Danah sez, "A new study is out showing cultural differences in reading cues. Japanese folks focus on people's eyes to get nuanced expression information while Americans tend to focus on the mouth. The most interesting part of all of this is that it plays out in the emoticons that folks use:"
So when Yuki entered graduate school and began communicating with American scholars over e-mail, he was often confused by their use of emoticons such as smiley faces :) and sad faces, or :(.
'It took some time before I finally understood that they were faces,' he wrote in an e-mail. In Japan, emoticons tend to emphasize the eyes, such as the happy face (^_^) and the sad face (;_;). 'After seeing the difference between American and Japanese emoticons, it dawned on me that the faces looked exactly like typical American and Japanese smiles,' he said.
Coming after improvements to Firefox and continued unease at Google’s life-pervading insight, this image is outperforming the ███████ ████ Virality Control Group today (via). It got me thinking about all the promises that were made. Here’s the earliest article in Google News to contain “Big browser” in its headline, published by Time Magazine on Nov. […]
The WiFi232 is a traditional old-timey old-schooley Hayes-compatible 300-115200 baud modem, no wider than its own parallel DB25 port. Automatically responds with a customizable busy message when already in a call. The killer app seems to be using it to get internet onto ancient retro portables like the TRS-80 Model 102, but it’s been put […]
Most tech-media takes on the iPhone’s 10th anniversary are bland and self-congratulatory, but I like Tom Warren’s at The Verge. He laments how Apple’s pocket computer killed his inner nerd. As a youngster, he’d be constantly tearing down and building computers, even in the sweltering heat of summer. But now… …All of that tinkering and […]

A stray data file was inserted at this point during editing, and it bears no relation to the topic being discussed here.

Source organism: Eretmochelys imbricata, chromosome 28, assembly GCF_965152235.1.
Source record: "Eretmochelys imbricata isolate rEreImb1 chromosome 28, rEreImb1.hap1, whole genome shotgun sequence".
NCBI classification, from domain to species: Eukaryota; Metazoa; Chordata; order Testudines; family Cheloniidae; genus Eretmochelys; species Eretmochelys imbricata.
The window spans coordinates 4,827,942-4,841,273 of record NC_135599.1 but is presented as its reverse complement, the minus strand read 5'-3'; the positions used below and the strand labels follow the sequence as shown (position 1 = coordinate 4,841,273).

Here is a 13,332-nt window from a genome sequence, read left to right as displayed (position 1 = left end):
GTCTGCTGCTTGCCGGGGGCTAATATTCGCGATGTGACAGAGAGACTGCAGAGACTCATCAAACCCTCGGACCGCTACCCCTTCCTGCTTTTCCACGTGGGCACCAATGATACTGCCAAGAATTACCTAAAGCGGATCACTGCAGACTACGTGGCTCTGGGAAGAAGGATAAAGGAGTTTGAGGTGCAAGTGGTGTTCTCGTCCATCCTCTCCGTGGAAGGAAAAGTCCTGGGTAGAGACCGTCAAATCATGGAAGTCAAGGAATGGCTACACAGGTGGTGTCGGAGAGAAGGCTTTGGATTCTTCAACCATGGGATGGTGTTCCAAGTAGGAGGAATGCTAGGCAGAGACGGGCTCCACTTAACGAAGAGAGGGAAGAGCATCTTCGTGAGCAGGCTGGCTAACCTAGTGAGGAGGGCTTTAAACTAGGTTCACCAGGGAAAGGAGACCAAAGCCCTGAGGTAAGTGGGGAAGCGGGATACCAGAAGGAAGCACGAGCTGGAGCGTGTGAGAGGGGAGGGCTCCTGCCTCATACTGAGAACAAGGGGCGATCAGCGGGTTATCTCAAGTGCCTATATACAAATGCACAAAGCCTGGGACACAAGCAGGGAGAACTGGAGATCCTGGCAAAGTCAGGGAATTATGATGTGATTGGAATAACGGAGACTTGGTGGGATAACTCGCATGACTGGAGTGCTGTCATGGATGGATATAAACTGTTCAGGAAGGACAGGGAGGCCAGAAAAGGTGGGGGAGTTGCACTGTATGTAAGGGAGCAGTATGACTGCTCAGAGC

Web content creators who don’t have a solid SEO strategy should take note of Webtexttool. It’s a service that pulls in anonymous data from their entire user base to offer crowdsourced guidance that increases your search page ranks. By analyzing prior user successes, it helps you better gauge how your posts will perform at a […]
Just because English has become the common global tongue doesn’t mean it’s the easiest language to write—even for native speakers. If you’re looking to improve your written communication skills, especially on your smartphone, take a look at Ginger Page.Ginger is a cross-platform app that offers corrections for phrasing as well as grammar. It’s powered by […]
The current web development landscape is rife with buzzwords and technology that gets abandoned almost as soon as it’s made. If you’ve never written a line of code before, it can be hard to figure out what’s coming, what’s here to stay, or how to get ahead.This Beginner Web Development Bundle is a great place […]